Lister escaped many of the dangerous medical treatments that some of his contemporaries experienced while growing up, because his father believed in vis medicatrix naturae, or “the healing power of nature.” Like many Quakers, Joseph Jackson was a therapeutic nihilist, adhering to the idea that Providence played the most important role in the healing process. He believed that administering foreign substances to the body was unnecessary and sometimes downright life-threatening. In an age when most medicinal concoctions contained highly toxic drugs like heroin, cocaine, and opium, Joseph Jackson’s ideas might not have been too wide of the mark. Because of the household’s dearly held principles, it came as a  surprise to everyone in the family when young Lister announced that he wanted to be a surgeon— a job that involved physically intervening in God’s handiwork. None of his relations, except a distant cousin, were doctors. And surgery, in particular, carried with it a certain social stigma even for those outside the Quaker community. The surgeon was very much viewed as a manual laborer who used his hands to make his living, much like a key cutter or plumber today. Nothing better demonstrated the inferiority of surgeons than their relative poverty. Before 1848, no major hospital had a salaried surgeon on its staff, and most surgeons (with the exception of a notable few) made very little money from their private practices. But the impact a medical career might have on his social and financial standing later in life was far from Lister’s mind when he was a boy. During the summer of 1841, at the age of fourteen, he wrote to his father, who was away attending to the family’s wine business, “When Mamma was out I was by myself and had nothing to do but draw skeletons.” Lister requested a sable brush so that he could “shade another man to shew the rest of the muscles.” He drew and labelled all the bones in the cranium, as well as those of the hands, from both the front and the back. Like his father, young Lister was a proficient artist— a skill that would later help him to document in startling detail his observations made during his medical career.

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Children of the revolution

As you all hopefully know, today is World Book Day. In fact it is the 20th anniversary of the day. I can imagine for parent’s the joy of this day is slightly tempered by the need to suddenly create an entire Willy Wonka’s chocolate factory out of an old washing up liquid bottle, an egg box and some sticky back plastic, but to me it’s a really positive day.

Everywhere you go people are talking about books. On the radio, in the papers, even people in the office are showing off pictures of their nephews and nieces dressed as book characters and discussing what they read as a child. Books are such exciting things.  Therefore I was rather surprised to read in the paper that last year 25% of children between eight and 11 had used their £1 book token to buy their first ever book. Don’t get me wrong I think it’s great that the day allowed all those children to buy books. I just can’t imagine not having bought a book by the age of eight.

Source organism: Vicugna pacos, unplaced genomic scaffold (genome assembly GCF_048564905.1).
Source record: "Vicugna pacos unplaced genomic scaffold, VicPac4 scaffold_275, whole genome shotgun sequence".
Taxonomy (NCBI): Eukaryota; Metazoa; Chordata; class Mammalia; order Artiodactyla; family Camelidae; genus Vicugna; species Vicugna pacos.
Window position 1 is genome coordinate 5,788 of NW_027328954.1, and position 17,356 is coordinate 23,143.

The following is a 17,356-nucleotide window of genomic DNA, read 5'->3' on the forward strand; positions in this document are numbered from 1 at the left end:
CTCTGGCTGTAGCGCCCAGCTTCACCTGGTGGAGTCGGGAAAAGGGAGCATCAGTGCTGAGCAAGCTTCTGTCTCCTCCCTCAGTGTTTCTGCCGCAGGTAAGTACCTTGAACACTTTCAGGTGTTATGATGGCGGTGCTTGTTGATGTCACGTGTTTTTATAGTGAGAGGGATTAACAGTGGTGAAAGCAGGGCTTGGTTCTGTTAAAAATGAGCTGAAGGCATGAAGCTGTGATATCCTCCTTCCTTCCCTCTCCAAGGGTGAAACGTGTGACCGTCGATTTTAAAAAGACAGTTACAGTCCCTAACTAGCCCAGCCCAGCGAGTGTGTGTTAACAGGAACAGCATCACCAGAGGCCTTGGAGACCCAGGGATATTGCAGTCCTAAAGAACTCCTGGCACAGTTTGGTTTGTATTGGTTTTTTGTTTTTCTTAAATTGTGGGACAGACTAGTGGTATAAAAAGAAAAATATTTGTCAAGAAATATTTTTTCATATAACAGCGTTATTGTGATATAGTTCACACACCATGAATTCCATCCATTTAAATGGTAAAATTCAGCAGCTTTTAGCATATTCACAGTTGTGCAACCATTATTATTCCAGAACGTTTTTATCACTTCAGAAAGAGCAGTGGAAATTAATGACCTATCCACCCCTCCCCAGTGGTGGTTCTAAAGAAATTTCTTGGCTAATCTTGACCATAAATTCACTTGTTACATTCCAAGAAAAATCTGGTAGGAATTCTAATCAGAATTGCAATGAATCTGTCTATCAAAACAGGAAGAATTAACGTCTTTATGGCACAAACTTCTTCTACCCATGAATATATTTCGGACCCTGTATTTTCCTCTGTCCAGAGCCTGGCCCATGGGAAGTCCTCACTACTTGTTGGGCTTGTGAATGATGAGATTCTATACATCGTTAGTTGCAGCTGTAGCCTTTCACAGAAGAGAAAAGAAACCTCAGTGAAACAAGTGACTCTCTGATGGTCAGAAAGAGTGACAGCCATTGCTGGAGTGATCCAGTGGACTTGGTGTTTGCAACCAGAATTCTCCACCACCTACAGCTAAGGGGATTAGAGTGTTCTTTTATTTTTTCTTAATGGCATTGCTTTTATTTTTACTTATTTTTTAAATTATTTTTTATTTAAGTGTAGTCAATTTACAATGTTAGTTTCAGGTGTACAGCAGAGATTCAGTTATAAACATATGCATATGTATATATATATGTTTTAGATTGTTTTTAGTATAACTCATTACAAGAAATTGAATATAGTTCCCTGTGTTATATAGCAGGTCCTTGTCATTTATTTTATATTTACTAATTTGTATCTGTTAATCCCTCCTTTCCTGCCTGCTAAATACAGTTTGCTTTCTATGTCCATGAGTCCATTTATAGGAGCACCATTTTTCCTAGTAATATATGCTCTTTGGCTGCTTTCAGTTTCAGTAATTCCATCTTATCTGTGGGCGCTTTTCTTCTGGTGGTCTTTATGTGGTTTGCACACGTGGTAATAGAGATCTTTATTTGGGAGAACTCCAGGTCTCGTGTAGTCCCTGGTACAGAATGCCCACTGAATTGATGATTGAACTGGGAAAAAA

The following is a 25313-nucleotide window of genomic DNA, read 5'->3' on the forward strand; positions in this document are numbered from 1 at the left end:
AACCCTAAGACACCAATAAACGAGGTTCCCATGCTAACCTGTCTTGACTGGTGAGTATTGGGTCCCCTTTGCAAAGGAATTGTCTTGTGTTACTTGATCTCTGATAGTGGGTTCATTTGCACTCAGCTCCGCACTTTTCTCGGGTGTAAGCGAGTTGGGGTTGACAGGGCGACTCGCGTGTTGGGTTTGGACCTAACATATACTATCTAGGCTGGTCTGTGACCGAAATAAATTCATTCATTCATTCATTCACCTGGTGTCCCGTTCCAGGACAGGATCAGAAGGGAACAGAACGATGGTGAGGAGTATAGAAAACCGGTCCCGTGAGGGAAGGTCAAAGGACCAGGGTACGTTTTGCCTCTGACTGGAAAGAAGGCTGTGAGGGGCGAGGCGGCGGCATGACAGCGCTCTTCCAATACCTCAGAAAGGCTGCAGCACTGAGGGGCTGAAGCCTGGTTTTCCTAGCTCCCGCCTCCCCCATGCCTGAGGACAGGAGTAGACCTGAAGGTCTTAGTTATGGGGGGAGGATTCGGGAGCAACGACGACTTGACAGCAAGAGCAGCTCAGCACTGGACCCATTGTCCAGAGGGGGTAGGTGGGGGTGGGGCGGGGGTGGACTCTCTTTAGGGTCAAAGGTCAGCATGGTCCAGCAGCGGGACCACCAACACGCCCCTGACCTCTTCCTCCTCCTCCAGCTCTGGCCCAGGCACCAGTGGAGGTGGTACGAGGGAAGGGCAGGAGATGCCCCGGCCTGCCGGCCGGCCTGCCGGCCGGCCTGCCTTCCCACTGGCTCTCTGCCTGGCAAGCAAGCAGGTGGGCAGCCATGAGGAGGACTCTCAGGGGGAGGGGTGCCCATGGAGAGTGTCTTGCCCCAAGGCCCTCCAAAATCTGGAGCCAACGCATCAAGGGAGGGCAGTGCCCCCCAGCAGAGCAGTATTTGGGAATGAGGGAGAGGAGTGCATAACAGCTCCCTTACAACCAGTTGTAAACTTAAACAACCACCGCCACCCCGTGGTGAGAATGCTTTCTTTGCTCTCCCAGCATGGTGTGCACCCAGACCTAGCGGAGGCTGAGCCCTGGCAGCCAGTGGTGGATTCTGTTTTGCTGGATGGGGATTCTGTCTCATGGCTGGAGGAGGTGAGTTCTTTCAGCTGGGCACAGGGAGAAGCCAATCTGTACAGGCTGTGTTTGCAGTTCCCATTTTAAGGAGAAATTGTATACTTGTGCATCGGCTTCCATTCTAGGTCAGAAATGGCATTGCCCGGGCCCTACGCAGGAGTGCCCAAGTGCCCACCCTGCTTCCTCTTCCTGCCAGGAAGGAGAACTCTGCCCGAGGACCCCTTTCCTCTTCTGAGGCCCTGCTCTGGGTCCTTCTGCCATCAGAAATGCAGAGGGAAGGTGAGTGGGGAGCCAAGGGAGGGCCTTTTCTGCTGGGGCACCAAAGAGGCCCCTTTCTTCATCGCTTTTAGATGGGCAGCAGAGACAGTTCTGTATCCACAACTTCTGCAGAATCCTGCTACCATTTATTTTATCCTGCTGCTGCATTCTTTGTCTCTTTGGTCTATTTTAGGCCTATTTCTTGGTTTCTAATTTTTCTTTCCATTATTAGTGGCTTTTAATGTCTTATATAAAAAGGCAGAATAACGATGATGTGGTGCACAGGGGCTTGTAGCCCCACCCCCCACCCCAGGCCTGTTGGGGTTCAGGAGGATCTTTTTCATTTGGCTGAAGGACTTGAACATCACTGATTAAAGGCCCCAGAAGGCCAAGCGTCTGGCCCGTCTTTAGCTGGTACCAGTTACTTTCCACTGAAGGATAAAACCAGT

Admittedly I don’t actually remember buying books when I was eight, that was what parent’s and adults were for. Yet I remember books being everywhere, and I was a child before Harry Potter had even been thought of. We still had Enid Blyton, lots of books about girls with ponies, and of course what is still one of my favourites today, Winnie the Pooh. Even if we weren’t buying books, there were regular family trips to the local library or at one point there was a mobile library which came to us, books on wheels. Libraries were a great way to encourage us to read. Even the Father would come with us and pretend to read a paper whilst sat in the corner.

More disturbingly for me however, the article went on to say that one in 10 people within the UK did not own a book. One in 10 people did not own a book. That’s so shocking it deserves repeating twice.  I suspect Mr F would rather I owned less books, as it is getting close to a choice between my books and space for him, and that is a tricky choice. However to not own even one book I find very sad. The article doesn’t specify what type of book. I assume it means only fiction and therefore doesn’t include things such as cook books (everyone has to own at least one cook book don’t they, even if it’s just a Delia Smith how to boil an egg?) However still that to me is quite a shocking statistic. It makes me want to go and find all these people and give them a book. To be fair I probably do have enough to help out quite a lot.

That’s why I think something like World Book Day is so exciting and is starting a new revolution of readers. If all those children who are buying their first book continue to love reading, then books will be everywhere. Plus it will mean the next generation of parents have something to do whilst they are waiting for the superglue to dry on their child’s Harry Potter costume in 20 years time.

http://www.worldbookday.com/

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Finders Keepers

It has been said to me that I’m quite a nosy person. I don’t think that is true, but I must admit to a complete fascination with other people’s bookshelves. There is nothing better than a nicely organised wall of books. I love walking around at dusk when the lights are on but people haven’t yet shut their curtains and seeing what people have on their shelves.  (That statement sounded better in my head than written down!) That’s why I was really interested to read the recent post by Cleopatra loves books ‘On my bookself‘ and her inspiration Snazzy books.